We solve the crackme from Kaspersky Lab

One day, different channels in Telegram started throwing link on crack poker from LC, 3r3-3101. Successfully completed the task will be invited for an interview! 3r3102. . After such a loud statement, I wondered how difficult the reverse would be. How I solved this task can be read under the cut (many pictures). 3r3202.  
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When I got home, I carefully read the assignment again, downloaded the archive, and began to watch what was inside. And inside was this:
 
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We solve the crackme from Kaspersky Lab 3r3202.  
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Run x64dbg, dump after unpacking, see what actually is inside:
 
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3r3331. 3r3202.  
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We take the file name from the command line arguments -> open, read -> encrypt with the first step -> encrypt with the second step -> write to a new file. 3r3202.  
It's simple, it's time to look at encryption 3r3202.  
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3r3138. Let's start with stage1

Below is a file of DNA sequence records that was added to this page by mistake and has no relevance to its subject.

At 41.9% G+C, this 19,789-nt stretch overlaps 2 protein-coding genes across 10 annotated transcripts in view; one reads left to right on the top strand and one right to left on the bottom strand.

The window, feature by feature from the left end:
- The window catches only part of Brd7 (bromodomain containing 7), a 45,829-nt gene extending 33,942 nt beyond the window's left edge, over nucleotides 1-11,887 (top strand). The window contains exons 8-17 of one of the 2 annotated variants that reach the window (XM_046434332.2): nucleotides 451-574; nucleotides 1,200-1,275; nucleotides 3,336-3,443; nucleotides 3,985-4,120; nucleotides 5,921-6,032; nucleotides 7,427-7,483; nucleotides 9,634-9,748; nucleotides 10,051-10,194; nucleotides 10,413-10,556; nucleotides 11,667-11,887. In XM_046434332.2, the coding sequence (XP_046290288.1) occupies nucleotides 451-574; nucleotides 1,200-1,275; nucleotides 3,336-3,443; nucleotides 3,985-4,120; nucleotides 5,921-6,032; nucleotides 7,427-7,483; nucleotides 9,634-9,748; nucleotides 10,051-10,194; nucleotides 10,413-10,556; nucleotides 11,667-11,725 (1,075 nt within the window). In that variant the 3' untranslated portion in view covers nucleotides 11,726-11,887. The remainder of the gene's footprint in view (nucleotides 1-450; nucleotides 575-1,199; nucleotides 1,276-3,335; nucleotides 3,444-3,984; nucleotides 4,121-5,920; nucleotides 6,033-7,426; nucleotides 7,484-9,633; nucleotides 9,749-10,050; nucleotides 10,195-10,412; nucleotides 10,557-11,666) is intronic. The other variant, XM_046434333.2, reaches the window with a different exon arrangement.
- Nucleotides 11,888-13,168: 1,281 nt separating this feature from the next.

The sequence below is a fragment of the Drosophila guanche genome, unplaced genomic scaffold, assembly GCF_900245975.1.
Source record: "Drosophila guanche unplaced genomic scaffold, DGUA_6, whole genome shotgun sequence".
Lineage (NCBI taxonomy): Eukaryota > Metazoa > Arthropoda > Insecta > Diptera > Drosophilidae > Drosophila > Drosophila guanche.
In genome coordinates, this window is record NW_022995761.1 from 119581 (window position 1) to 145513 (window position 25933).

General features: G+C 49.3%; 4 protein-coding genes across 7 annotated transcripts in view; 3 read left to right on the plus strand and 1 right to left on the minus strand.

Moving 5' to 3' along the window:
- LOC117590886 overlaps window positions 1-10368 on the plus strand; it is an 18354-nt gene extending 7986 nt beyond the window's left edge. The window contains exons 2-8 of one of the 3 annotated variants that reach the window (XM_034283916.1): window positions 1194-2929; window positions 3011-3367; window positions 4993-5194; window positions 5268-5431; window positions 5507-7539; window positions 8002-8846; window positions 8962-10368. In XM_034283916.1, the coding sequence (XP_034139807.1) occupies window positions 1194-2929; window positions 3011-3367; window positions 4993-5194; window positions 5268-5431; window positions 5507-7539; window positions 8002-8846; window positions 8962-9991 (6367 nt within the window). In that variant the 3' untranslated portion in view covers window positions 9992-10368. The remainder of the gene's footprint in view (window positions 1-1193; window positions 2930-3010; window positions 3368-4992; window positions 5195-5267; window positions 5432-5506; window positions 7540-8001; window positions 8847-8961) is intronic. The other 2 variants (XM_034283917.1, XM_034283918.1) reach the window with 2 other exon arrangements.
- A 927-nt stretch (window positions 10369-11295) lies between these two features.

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At the address 0x4033f4 there is a function, which I called crypt_64bit_up (later you will understand why), it is called from a loop somewhere inside stage1
 
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3r3355. 3r3202.  
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And a little crooked decompilation result
 
3r362. 3r3202.  
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At first I tried to rewrite the same algorithm on the python, killed it for a few hours and it turned out something like that (which makes get_dword and byteswap should be clear from the names) 3r3202.  
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3r3176. 3r33177. def _add (x? x2):
return (x1 + x2) & 0xFFFFFFFF
def get_buf_val (t, buffer):
t_0 = t & 0xFF
t_1 = (t 8) & 0xFF
t_2 = (t 16) & 0xFF
t_3 = (t 24) & 0xFF
res = _add (get_dword (buffer, t_0 + 0x312), (get_dword (buffer, t_1 + 0x212) ^ _add (get_dword (buffer, t_2 + 0x112), get_dword (buffer, t_3 + 0x12))))
# print ('Got buf val: 0x% X'% res)
return res
def crypt_64bit_up (initials, buffer):
steps =[]
steps.append (get_dword (buffer, 0) ^ byteswap (initials[0])) # = z
steps.append (get_buf_val (steps[-1], buffer) ^ byteswap (initials[1]) ^ get_dword (buffer, 1))
for i in range (? 17):
steps.append (get_buf_val (steps[-1], buffer) ^ get_dword (buffer, i) ^ steps[i-2])
res_0 = steps[15]^ get_dword (buffer, 17)
res_1 = steps[16]
print ('Res[0]= 0x% X, res[1]= 0x% X'% (res_? res_1))
3r3196. 3r3197. 3r3202.